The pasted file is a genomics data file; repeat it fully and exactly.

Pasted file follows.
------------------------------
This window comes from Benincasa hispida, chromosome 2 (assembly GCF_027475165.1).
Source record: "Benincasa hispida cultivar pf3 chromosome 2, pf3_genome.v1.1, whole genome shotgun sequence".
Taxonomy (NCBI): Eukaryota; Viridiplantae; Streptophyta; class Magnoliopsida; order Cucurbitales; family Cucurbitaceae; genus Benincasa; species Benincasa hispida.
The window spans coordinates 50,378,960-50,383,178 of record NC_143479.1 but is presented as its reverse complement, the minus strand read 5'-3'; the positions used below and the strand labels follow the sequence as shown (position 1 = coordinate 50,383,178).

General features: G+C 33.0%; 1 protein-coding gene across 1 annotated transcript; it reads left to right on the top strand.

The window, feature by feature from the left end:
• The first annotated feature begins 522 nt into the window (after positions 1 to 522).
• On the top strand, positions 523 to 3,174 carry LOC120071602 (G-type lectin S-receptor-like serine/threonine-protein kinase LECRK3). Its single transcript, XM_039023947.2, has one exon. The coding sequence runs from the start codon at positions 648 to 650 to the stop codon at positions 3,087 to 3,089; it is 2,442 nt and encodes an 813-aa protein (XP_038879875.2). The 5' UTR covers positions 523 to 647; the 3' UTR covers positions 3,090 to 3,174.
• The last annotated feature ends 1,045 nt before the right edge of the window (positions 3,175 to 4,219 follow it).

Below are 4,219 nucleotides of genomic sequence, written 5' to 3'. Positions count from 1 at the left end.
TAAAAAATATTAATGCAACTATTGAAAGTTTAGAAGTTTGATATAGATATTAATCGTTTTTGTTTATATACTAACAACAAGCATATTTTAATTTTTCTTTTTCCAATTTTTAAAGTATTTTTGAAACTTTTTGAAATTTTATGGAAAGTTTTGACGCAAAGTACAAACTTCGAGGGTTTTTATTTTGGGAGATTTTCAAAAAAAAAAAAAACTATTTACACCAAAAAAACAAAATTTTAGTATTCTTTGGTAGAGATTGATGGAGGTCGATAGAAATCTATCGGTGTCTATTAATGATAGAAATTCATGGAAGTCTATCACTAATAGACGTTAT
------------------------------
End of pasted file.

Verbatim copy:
This window comes from Benincasa hispida, chromosome 2 (assembly GCF_027475165.1).
Source record: "Benincasa hispida cultivar pf3 chromosome 2, pf3_genome.v1.1, whole genome shotgun sequence".
Taxonomy (NCBI): Eukaryota; Viridiplantae; Streptophyta; class Magnoliopsida; order Cucurbitales; family Cucurbitaceae; genus Benincasa; species Benincasa hispida.
The window spans coordinates 50,378,960-50,383,178 of record NC_143479.1 but is presented as its reverse complement, the minus strand read 5'-3'; the positions used below and the strand labels follow the sequence as shown (position 1 = coordinate 50,383,178).

General features: G+C 33.0%; 1 protein-coding gene across 1 annotated transcript; it reads left to right on the top strand.

The window, feature by feature from the left end:
• The first annotated feature begins 522 nt into the window (after positions 1 to 522).
• On the top strand, positions 523 to 3,174 carry LOC120071602 (G-type lectin S-receptor-like serine/threonine-protein kinase LECRK3). Its single transcript, XM_039023947.2, has one exon. The coding sequence runs from the start codon at positions 648 to 650 to the stop codon at positions 3,087 to 3,089; it is 2,442 nt and encodes an 813-aa protein (XP_038879875.2). The 5' UTR covers positions 523 to 647; the 3' UTR covers positions 3,090 to 3,174.
• The last annotated feature ends 1,045 nt before the right edge of the window (positions 3,175 to 4,219 follow it).

Below are 4,219 nucleotides of genomic sequence, written 5' to 3'. Positions count from 1 at the left end.
TAAAAAATATTAATGCAACTATTGAAAGTTTAGAAGTTTGATATAGATATTAATCGTTTTTGTTTATATACTAACAACAAGCATATTTTAATTTTTCTTTTTCCAATTTTTAAAGTATTTTTGAAACTTTTTGAAATTTTATGGAAAGTTTTGACGCAAAGTACAAACTTCGAGGGTTTTTATTTTGGGAGATTTTCAAAAAAAAAAAAAACTATTTACACCAAAAAAACAAAATTTTAGTATTCTTTGGTAGAGATTGATGGAGGTCGATAGAAATCTATCGGTGTCTATTAATGATAGAAATTCATGGAAGTCTATCACTAATAGACGTTAT